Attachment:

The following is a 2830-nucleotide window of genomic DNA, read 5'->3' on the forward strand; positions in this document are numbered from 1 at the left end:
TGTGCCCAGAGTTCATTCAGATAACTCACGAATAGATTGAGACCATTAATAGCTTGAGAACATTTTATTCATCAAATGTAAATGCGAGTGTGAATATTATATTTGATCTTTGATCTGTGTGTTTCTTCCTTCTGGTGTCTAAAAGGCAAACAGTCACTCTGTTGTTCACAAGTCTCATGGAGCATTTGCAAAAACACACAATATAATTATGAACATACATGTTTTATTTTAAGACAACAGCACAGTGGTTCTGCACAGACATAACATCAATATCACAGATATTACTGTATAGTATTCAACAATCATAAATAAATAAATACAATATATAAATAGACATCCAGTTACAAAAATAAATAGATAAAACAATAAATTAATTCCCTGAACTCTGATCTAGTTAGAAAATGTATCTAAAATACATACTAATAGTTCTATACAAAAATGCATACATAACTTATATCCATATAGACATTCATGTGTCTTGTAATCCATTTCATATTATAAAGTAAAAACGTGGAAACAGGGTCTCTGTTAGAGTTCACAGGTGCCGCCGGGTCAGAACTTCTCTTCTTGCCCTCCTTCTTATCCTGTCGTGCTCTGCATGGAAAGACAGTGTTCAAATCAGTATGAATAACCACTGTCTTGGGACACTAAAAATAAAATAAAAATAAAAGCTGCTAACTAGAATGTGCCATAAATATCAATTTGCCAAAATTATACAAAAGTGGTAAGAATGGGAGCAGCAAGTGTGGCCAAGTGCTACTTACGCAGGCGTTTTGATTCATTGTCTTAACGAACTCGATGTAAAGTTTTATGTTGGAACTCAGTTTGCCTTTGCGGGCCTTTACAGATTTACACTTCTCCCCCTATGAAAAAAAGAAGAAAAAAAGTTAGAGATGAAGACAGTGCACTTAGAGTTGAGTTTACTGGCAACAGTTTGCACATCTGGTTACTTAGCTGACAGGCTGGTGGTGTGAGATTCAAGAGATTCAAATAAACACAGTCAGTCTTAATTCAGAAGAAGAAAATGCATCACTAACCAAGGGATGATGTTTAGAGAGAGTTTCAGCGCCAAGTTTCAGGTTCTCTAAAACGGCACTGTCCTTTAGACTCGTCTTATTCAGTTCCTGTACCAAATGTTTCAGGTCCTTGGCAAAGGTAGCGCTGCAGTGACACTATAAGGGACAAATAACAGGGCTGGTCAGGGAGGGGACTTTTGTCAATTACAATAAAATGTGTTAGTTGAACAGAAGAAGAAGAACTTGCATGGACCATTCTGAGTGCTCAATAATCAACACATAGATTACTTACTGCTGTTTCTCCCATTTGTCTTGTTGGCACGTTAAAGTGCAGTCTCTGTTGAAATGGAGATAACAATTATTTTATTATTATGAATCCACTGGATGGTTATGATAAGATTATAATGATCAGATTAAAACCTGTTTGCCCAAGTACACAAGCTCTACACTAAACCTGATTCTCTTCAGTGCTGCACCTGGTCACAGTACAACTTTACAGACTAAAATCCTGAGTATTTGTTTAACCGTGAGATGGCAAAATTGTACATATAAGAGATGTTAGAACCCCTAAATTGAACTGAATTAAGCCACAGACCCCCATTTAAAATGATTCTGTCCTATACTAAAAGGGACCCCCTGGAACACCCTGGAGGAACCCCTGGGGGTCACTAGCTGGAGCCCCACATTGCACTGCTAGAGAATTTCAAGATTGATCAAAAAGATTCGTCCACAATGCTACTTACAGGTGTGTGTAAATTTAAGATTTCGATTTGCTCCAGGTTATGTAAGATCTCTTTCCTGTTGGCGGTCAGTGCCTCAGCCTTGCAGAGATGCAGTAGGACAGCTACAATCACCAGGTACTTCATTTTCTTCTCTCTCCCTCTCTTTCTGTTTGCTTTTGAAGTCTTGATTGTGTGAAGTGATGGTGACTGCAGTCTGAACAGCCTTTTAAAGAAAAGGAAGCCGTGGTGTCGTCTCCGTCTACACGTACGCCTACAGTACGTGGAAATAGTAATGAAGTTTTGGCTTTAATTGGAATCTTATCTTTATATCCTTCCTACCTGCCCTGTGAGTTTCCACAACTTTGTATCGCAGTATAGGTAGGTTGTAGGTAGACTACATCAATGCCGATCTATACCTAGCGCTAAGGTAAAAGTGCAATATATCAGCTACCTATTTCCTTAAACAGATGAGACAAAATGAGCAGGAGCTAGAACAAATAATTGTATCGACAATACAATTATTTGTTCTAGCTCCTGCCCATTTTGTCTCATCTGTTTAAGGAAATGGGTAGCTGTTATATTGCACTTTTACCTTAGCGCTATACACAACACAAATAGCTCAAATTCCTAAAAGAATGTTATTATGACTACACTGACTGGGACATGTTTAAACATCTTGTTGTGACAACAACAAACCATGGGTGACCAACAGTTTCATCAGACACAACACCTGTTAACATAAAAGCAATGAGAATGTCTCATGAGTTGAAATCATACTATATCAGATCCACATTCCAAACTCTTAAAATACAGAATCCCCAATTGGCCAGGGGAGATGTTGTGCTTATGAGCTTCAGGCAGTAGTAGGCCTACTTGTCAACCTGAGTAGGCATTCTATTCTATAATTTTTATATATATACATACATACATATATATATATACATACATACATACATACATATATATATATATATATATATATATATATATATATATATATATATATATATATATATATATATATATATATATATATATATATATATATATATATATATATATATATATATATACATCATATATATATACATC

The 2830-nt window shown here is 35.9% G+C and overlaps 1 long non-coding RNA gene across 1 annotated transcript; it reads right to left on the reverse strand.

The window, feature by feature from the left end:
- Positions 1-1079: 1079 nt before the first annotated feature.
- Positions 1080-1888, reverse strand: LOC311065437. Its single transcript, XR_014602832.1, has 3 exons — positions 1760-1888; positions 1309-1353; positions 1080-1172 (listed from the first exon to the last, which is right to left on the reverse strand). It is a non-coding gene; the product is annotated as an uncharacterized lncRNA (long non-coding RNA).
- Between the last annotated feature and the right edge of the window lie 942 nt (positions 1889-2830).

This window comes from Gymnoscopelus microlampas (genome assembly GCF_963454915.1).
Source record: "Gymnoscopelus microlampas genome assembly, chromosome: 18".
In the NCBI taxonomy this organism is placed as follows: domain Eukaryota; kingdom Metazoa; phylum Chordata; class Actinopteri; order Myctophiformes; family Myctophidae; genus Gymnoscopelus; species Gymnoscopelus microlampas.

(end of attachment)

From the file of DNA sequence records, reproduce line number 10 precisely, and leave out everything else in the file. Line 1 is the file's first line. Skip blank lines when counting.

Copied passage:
In the NCBI taxonomy this organism is placed as follows: domain Eukaryota; kingdom Metazoa; phylum Chordata; class Actinopteri; order Myctophiformes; family Myctophidae; genus Gymnoscopelus; species Gymnoscopelus microlampas.